Cymraeg / English
Historic Landscape Characterisation
Ornamental and Picturesque LandscapesParks and Gardens
Parkland areas associated with a number of country houses and former country houses forms a significant element of several areas of the Maelor Saesneg landscape. There is no certain evidence for the creation of medieval parks within the area, and the surviving evidence suggests relatively late emparkment during the later 17th to earlier 19th centuries, and in some instances appears to correspond with a period during which a number of the major landowning families were rebuilding their family seats, abandoning earlier moated sites and replacing timber halls as their principal residences. In some instances, as at Emral in perhaps the 18th century and Gredington in the 19th century the parkland overlies areas of former ridge and furrow of perhaps several different periods, probably enclosed from former open fields in earlier centuries. In both of these instances the surviving parkland remains as a poignant reminder of the country houses which have now disappeared from the landscape, Emral having been demolished in 1936 and Gredington finally in the 1980s. A similar fate befell the parkland associated with Gwernheylod, a former country house with 17th century origins demolished in the 1860s and Bryn-y-Pys, a stylish house of the 1730s demolished in the 1950s, and Bettisfield Park, dating from the earlier 17th century and partly demolished in the late 1940s. Areas of former parkland associated with the house at Penley Hall and the Victorian country house at Llannerch Panna have been built over during the 20th century, for a hospital in the case of Penley and by a modern housing development in the case of Llannech Panna. The only surviving example where both the parkland and its house remain substantially intact is at Iscoyd Park where the 18th-century house, built for the Hanmer family and enlarged in the 19th century, stands within its complete 18th- and 19th-century landscape park.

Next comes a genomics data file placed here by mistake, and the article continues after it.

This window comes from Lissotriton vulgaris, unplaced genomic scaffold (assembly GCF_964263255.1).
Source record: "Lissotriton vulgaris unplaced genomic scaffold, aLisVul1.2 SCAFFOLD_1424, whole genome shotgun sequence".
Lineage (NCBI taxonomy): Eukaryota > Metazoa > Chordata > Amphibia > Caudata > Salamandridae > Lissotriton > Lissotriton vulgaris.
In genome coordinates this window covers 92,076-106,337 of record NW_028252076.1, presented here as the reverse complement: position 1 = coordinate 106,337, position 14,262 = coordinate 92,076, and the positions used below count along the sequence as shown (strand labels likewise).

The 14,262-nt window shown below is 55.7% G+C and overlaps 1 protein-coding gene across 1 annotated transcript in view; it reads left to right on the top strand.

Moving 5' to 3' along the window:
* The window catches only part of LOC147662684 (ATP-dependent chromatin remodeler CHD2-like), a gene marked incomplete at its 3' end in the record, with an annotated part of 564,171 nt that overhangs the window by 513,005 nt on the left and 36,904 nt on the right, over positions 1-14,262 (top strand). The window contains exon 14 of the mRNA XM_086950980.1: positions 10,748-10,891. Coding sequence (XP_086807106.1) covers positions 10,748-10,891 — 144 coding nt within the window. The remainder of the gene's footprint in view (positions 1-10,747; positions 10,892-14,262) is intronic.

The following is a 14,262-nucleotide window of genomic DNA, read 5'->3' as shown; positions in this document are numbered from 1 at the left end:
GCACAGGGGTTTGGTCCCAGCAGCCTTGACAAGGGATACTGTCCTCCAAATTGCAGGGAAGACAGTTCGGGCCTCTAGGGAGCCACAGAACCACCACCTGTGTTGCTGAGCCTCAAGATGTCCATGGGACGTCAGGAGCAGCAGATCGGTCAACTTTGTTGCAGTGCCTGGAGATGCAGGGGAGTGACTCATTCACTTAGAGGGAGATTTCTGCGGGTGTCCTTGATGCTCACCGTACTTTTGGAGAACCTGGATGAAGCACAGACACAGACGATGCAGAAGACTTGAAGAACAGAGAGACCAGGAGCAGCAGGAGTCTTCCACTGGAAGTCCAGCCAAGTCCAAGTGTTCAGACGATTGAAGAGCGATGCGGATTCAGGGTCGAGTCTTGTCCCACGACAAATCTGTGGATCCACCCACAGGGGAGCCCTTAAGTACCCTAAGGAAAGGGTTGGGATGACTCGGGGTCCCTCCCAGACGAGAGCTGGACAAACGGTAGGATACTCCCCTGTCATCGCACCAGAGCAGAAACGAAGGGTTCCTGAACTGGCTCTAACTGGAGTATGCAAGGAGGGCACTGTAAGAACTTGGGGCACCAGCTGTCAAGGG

Privacy and cookies